Mission No. 5 for Hauptmann Von Pranz
(note: ver. 1.2 of the GPU Tuner Patch loaded, also BB's clouds ver. 2.9.x, and JJJ's MultiMod ver. 2.1)
Our often-animated C.O., it seemed, had acquired the habit of sending us on morning missions, and 7 am on Nov. 10 was no exception. The day before I had returned to Ghistelles as expected, before noon, but rains and winds forbade any flying. The weather now seemed better, when viewed from below - but from above would prove worse. Today's flight was to be a tandem patrol, again with Oskar Krebs, who on our previous flight became lost in congested clouds. I was more interested, today, in doing some work on my Eindecker with Von Schnapps, since we had previously debated the merits of the current Garuda propeller that was installed - and whether or not it would be of benefit to move to one of the lovely, curved propellers being produced by Integral-Propeller-Werke. I had also entertained the idea of repainting my aeroplane, but our speculations were unfortunately cut short by the mission at hand, to do a wide, circling patrol down to the area around Ledegem and one of our observation balloons there.
I suggested to Krebs, as our engines were being primed by the fitters, that we proceed towards the front instead, enter the enemy's side of the lines around Diksmuide, and then fly south - to swing back over our lines and head that way towards our balloon above Ledegem. The idea was received well and soon we were ascending, but with the weather most strange. There was low-hanging fog everywhere, in a sort of quilt-work pattern, with constant, moderately heavy winds being encountered the higher we climbed. We were at nearly 2300 m alt. by the time we floated above Passchendale, and wrestling with the wind required constant attention at the controls. Here we did some reconnoitering, or at least attempted to do so, flying several wide circles - whereupon I spotted, through a crack in the clouds and fog, and below my right wing, two Nieuport types likely heading back after a mission over our side of the lines. I signalled to Krebs and we dove at four-fifths power to get behind the Franks. They however spotted us coming at them and a wild tussle then erupted, in the horribly obscure weather conditions. Krebs attacked a cream-colored Nieuport while I latched on to a green fellow and managed to get a few short bursts into him. This was, however, cut short since I had to maneuver wildly to get out of the way of the other aeroplane that was sometimes firing at me from behind.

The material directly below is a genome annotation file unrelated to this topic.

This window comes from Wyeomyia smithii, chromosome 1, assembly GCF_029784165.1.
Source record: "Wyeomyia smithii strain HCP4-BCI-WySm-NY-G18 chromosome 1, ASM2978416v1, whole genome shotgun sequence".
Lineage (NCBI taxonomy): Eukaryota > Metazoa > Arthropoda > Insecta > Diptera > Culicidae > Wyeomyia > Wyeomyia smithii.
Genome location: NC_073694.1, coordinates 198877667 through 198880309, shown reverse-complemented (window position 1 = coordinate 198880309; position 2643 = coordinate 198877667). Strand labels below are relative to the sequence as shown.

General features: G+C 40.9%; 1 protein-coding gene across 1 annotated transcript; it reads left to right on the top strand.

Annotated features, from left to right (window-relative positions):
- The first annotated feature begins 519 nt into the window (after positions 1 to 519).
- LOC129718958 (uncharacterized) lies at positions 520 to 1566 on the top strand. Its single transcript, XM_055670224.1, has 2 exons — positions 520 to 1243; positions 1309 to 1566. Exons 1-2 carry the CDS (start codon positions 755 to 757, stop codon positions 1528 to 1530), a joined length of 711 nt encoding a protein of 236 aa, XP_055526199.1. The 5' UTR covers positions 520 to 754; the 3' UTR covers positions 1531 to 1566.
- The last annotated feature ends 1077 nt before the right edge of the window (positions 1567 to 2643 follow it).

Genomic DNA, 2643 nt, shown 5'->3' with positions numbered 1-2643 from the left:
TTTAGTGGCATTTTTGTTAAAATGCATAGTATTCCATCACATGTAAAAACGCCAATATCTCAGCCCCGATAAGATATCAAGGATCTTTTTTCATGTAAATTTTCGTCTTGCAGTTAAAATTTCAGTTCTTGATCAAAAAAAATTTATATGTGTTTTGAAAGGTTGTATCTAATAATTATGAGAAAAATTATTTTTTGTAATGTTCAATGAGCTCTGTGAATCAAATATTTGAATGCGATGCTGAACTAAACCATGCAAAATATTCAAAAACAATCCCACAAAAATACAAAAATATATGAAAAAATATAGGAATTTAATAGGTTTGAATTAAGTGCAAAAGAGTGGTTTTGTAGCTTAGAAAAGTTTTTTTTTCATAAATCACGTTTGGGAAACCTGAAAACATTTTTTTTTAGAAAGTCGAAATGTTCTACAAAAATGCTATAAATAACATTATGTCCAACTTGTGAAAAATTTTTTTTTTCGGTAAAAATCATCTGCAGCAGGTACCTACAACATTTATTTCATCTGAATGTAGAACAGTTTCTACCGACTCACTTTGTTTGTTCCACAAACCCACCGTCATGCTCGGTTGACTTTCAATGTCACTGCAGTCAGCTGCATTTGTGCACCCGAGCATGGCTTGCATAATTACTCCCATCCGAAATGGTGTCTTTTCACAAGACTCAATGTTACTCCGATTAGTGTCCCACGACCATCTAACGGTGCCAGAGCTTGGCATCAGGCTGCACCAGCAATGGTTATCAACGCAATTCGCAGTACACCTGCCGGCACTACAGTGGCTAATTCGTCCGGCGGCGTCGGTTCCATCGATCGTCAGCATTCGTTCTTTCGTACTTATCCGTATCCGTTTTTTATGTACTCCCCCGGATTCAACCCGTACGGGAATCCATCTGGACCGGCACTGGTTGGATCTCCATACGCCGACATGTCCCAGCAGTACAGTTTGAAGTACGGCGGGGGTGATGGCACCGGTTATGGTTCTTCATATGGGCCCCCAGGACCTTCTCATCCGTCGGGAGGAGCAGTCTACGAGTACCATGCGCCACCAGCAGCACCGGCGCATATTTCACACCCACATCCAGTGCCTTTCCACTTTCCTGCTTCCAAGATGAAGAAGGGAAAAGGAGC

We all eventually spiralled down to lower altitudes in an attempt to get a bead on each other, and, while I then saw the cream-colored Nieuport on Krebs' tail, firing intermittently - I was unable to help - since I still had my hands full with the green fellow who was proving to be relentless. It was rather turbulent at these lower altitudes and my opponent was unable to catch me in his sights properly - though, I had the same problem while attempting to get him in my sights. We danced some more around one another, with me demonstrating various ballet skills in the wiry E.II so as to avoid the green Nieuport, and also taking advantage of my better climb rate. Soon the other fellow broke off the scrap and headed for his aerodrome - likely out of ammunition by that point. For good measure, I fired several volleys at him as he left, but with inconclusive results. There was no way of catching him since, on the level, he was faster by several km/h. In the meantime, both Krebs and the other aeroplane had disappeared, most likely disoriented by the fog, I speculated.